Selling complimentary pots is only logical

Some nice tillandsia specimens, too

Believe what? That there are people who would buy a "Believe" sign?

Two more oddities 

At least there are two nice aloes for decor

As I was looking at all the things for sale, I had conflicting thoughts running through my mind. The outside nursery area is still plant-centric, fortunately, and I'm clinging to the hope that it will be better stocked in the weeks and months to come. 

On the other hand, the inside area, what I referred to as the "tent," made me plain sad. Why carry all these decor items that look like they came straight from Cost Plus? To offer one-stop shopping? Since the selection is so small, though, that doesn't seem like a convincing argument to me. While I'm not anti-change, I'm not in favor of change for change's sake either. 

I really wanted to like the rebooted nursery, but it seems to suffer from an identity crisis. I fervently hope the powers that be will come to the realization that what made the RBG nursery great in the first place were the plants. I doubt any customer ever missed the absence of tchotchkes. 

I want the old nursery back, and I bet I'm not the only one.

Walking to my car along the length of the garden, I stopped several times to admire the plantings next to the sidewalk. And I realized that the garden itself is still all about the plants, just like it had been when Ruth Bancroft was still actively involved. I'm so grateful that Brian Kemble, Walker Young and Ryan Penn continue to be sensitive stewards of the garden and committed guardians of Ruth's legacy. 






32 comments:

  1. Great post, I’m completely in agreement on your critique. I bet Scully and Mulder would buy that ‘Believe’ thing... 😂

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  2. I remember speaking to a docent a couple years back, who told me Ruth never liked the "Sculpture in the Garden" that happened every summer. It kind of looks like that's the direction everyone else wanted, so now that she's gone it's going to happen.

    Also, where were all those plants for the spring sale?! Were they saving them for the reopening? I was sorely disappointed during the sale; the selections seemed much more limited than before. I actually didn't buy anything, which is unheard of at plant sales.

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    1. Yeah, I can't help but wonder what Ruth would think of these developments.

      I didn't have a chance to go to the spring sale but usually they bring in plants especially for that occasion...

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  3. Hmm. It looks a bit like the new nursery is trying hard to be all things to all people and possibly losing track of what its core clientele wants. It brought to mind Roger's recent decision to add baby clothes and gifts to its produce line. Hopefully, they'll adjust their approach as time goes on.

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    1. Baby clothes at Rogers? Heaven help us!

      Here's one troubling thought I can't shake: Maybe customers WANT more accessories and fewer plants? Maybe we're the dinosaurs, about to die out?

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  4. Ooh, the snark over that "Believe" sign -- wicked Gerhard! I have to say, from my distant perspective, the nursery looks pretty nice and well merchandised. I'm especially liking the mash-up of the mottled 'Macho Mocha' mangaves with similarly colored pots, and the cool tillandsia pots. But then again, I didn't see what the place was before, and I can easily imagine how fewer plants and more tchotchkes would be dismaying. I'm mostly dismayed that I don't see my books on the bookshelf. ;)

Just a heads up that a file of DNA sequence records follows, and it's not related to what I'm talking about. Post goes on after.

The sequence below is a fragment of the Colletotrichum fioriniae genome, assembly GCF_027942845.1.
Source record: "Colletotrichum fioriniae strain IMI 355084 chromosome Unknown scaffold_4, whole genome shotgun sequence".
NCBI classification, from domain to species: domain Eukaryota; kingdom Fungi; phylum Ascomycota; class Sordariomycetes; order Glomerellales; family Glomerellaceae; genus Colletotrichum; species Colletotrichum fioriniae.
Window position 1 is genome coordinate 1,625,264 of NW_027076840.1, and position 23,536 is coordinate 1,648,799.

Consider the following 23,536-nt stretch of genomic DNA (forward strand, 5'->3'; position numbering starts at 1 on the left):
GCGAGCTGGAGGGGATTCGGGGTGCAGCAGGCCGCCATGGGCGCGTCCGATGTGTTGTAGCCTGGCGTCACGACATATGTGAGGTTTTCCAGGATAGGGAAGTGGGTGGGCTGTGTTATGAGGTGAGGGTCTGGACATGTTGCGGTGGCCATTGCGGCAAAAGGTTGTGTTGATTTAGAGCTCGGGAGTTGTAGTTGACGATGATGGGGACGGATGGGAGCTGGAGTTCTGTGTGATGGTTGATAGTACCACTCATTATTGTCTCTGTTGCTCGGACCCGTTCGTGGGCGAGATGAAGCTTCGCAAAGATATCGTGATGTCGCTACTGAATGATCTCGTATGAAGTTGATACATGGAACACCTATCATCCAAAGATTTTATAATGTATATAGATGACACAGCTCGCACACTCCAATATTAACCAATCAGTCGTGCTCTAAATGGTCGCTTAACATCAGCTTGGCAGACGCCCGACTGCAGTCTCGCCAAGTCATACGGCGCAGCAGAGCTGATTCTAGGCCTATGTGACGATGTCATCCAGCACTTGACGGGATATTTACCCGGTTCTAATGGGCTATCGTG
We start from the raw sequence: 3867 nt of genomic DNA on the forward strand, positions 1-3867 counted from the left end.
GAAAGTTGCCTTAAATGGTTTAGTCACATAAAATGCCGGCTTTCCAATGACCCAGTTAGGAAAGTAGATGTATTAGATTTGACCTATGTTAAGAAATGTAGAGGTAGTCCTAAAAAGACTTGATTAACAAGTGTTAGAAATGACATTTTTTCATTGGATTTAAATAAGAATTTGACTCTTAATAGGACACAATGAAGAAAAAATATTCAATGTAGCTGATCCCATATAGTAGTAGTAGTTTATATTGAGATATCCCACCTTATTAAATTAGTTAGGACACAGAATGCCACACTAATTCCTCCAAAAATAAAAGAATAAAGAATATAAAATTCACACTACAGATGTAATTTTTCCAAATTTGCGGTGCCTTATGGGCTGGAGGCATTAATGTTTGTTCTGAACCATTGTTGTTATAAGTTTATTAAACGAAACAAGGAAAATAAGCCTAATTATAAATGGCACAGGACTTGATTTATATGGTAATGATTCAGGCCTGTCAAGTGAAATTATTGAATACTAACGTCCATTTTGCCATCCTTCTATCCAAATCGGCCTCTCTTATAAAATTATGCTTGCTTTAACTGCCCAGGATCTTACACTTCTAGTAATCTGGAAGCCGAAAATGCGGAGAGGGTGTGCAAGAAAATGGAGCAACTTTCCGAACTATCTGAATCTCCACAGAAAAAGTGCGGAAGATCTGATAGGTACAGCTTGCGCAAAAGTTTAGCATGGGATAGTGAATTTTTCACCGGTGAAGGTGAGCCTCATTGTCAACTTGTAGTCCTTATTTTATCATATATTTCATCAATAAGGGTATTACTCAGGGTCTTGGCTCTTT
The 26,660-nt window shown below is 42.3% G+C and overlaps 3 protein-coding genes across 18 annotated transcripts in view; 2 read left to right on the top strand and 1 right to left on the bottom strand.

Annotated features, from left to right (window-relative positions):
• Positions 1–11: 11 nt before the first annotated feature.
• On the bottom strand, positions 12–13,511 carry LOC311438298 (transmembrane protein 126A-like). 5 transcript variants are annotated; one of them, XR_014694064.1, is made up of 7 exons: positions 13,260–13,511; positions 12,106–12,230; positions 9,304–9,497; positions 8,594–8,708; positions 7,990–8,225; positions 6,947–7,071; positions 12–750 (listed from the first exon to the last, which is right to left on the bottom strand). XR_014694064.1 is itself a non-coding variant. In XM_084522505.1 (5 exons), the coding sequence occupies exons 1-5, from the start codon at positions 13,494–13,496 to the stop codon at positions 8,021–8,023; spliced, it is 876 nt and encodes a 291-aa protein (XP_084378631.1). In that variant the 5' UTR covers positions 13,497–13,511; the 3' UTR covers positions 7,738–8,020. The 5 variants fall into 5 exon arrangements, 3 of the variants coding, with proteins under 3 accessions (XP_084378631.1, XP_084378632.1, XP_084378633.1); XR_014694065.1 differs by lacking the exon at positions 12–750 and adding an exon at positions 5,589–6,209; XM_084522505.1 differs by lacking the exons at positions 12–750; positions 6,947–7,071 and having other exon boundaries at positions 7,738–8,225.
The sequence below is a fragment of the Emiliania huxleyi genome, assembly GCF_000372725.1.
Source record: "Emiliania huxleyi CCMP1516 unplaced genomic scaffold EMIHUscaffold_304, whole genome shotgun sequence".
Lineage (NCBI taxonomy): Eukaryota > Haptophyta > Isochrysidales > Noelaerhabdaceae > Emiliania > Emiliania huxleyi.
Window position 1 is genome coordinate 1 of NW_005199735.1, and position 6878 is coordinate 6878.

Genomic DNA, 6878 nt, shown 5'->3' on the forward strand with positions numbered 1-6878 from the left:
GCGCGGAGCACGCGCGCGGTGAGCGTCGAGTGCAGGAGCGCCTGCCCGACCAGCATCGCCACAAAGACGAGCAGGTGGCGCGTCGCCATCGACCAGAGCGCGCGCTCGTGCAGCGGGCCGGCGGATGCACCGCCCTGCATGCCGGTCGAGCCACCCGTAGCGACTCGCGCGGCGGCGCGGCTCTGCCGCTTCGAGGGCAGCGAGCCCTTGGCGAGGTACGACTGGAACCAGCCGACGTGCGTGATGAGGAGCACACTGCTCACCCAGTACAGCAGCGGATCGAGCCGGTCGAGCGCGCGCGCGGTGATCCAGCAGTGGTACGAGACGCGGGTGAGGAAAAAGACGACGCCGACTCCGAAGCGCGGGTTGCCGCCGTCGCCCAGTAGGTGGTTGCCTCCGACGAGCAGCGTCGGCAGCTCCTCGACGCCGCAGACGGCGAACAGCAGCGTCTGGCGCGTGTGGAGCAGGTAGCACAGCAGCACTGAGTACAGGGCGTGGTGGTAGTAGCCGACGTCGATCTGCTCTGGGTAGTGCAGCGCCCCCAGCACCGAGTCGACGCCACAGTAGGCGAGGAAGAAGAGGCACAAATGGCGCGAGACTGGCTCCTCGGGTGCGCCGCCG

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    1. Snark? Moi???

      I do like the new pots a lot, buth in terms of looks and price. But why don't they have drain holes? Not everybody has the tools to drill holes at home. And some materials are very difficult to drill (and/or crack easily). Maybe the nursery will offer to drill holes, like some do?

      Your books would be great match. I'll suggest they add them to their inventory!

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  5. Thanks for the update. I like to visit the garden but find the plants a bit over priced - tho I still buy some :) I hope the garden stays about plants / education and not about selling accessories.

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    1. Yes, some plants are pricy but those are usually slower-growing species or older and larger plants. On the other hand, there are some great bargains to be found as well. For me, plant pricing isn't so much of an issue at the RBG nursery because it all goes towards supporting the garden.

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  6. Maybe we are supposed to BELIEVE that the nursery will get a greater variety and number of plants. I'm a fan of merchandise but all of the items shown here are available at retailers in this area as well. (Some nurseries here offer to drill a drain hole in any pot you buy that lacks one.) Wouldn't it be swell if the inside area carried work by local artists, maybe cool tiles similar to the ones in the mosaic walls, and other, more unique items rather than the standard retail fare? RBC is such a marvelous place and I hope that the golden age of the nursery returns.

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    1. I like your interpretation of the Believe sign!!

      The "old" nursery did have work by local artists, but it was more expensive than the mass-produced goods from overseas (as it SHOULD be). I don't know how well it sold, but it was always a treat to look at creative pottery etc.